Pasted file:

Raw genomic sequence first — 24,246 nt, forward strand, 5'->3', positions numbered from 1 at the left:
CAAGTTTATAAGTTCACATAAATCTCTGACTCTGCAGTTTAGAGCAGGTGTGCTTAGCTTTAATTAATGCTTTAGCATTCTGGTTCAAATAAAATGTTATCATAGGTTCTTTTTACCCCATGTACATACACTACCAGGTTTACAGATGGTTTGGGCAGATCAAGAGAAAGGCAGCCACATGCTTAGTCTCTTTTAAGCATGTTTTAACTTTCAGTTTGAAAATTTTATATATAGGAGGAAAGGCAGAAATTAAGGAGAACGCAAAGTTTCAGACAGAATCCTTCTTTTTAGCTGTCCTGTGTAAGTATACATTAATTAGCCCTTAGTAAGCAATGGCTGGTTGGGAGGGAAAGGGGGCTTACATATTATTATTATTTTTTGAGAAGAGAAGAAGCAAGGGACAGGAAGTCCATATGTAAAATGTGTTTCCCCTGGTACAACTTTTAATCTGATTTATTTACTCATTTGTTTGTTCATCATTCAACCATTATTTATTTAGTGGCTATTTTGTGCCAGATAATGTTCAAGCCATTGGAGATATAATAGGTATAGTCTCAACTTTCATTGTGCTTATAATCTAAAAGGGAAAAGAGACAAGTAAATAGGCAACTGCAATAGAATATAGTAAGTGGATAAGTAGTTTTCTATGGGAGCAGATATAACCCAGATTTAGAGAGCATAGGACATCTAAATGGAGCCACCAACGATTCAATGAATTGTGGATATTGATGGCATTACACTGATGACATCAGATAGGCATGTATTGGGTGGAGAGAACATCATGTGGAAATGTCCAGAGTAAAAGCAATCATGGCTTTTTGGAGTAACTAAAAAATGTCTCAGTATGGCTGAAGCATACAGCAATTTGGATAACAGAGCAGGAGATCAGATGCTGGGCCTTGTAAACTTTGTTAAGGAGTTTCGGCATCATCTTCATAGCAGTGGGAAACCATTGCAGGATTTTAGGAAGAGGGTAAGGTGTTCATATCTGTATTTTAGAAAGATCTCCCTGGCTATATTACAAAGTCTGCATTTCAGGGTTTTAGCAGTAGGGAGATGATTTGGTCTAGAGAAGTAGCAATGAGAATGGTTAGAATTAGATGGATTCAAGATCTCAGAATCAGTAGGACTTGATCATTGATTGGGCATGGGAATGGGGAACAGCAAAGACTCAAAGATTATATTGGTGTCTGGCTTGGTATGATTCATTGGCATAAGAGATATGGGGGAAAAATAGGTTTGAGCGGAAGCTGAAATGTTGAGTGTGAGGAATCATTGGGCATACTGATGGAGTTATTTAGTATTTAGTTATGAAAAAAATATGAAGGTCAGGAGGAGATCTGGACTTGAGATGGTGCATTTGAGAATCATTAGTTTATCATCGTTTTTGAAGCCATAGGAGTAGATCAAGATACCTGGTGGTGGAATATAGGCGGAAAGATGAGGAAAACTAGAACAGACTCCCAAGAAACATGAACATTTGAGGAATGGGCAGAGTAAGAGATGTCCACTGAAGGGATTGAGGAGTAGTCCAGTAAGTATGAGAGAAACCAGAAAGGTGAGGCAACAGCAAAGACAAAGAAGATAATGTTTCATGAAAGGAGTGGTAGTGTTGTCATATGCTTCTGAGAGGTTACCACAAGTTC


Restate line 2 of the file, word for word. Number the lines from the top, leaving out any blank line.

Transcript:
CAAGTTTATAAGTTCACATAAATCTCTGACTCTGCAGTTTAGAGCAGGTGTGCTTAGCTTTAATTAATGCTTTAGCATTCTGGTTCAAATAAAATGTTATCATAGGTTCTTTTTACCCCATGTACATACACTACCAGGTTTACAGATGGTTTGGGCAGATCAAGAGAAAGGCAGCCACATGCTTAGTCTCTTTTAAGCATGTTTTAACTTTCAGTTTGAAAATTTTATATATAGGAGGAAAGGCAGAAATTAAGGAGAACGCAAAGTTTCAGACAGAATCCTTCTTTTTAGCTGTCCTGTGTAAGTATACATTAATTAGCCCTTAGTAAGCAATGGCTGGTTGGGAGGGAAAGGGGGCTTACATATTATTATTATTTTTTGAGAAGAGAAGAAGCAAGGGACAGGAAGTCCATATGTAAAATGTGTTTCCCCTGGTACAACTTTTAATCTGATTTATTTACTCATTTGTTTGTTCATCATTCAACCATTATTTATTTAGTGGCTATTTTGTGCCAGATAATGTTCAAGCCATTGGAGATATAATAGGTATAGTCTCAACTTTCATTGTGCTTATAATCTAAAAGGGAAAAGAGACAAGTAAATAGGCAACTGCAATAGAATATAGTAAGTGGATAAGTAGTTTTCTATGGGAGCAGATATAACCCAGATTTAGAGAGCATAGGACATCTAAATGGAGCCACCAACGATTCAATGAATTGTGGATATTGATGGCATTACACTGATGACATCAGATAGGCATGTATTGGGTGGAGAGAACATCATGTGGAAATGTCCAGAGTAAAAGCAATCATGGCTTTTTGGAGTAACTAAAAAATGTCTCAGTATGGCTGAAGCATACAGCAATTTGGATAACAGAGCAGGAGATCAGATGCTGGGCCTTGTAAACTTTGTTAAGGAGTTTCGGCATCATCTTCATAGCAGTGGGAAACCATTGCAGGATTTTAGGAAGAGGGTAAGGTGTTCATATCTGTATTTTAGAAAGATCTCCCTGGCTATATTACAAAGTCTGCATTTCAGGGTTTTAGCAGTAGGGAGATGATTTGGTCTAGAGAAGTAGCAATGAGAATGGTTAGAATTAGATGGATTCAAGATCTCAGAATCAGTAGGACTTGATCATTGATTGGGCATGGGAATGGGGAACAGCAAAGACTCAAAGATTATATTGGTGTCTGGCTTGGTATGATTCATTGGCATAAGAGATATGGGGGAAAAATAGGTTTGAGCGGAAGCTGAAATGTTGAGTGTGAGGAATCATTGGGCATACTGATGGAGTTATTTAGTATTTAGTTATGAAAAAAATATGAAGGTCAGGAGGAGATCTGGACTTGAGATGGTGCATTTGAGAATCATTAGTTTATCATCGTTTTTGAAGCCATAGGAGTAGATCAAGATACCTGGTGGTGGAATATAGGCGGAAAGATGAGGAAAACTAGAACAGACTCCCAAGAAACATGAACATTTGAGGAATGGGCAGAGTAAGAGATGTCCACTGAAGGGATTGAGGAGTAGTCCAGTAAGTATGAGAGAAACCAGAAAGGTGAGGCAACAGCAAAGACAAAGAAGATAATGTTTCATGAAAGGAGTGGTAGTGTTGTCATATGCTTCTGAGAGGTTACCACAAGTTC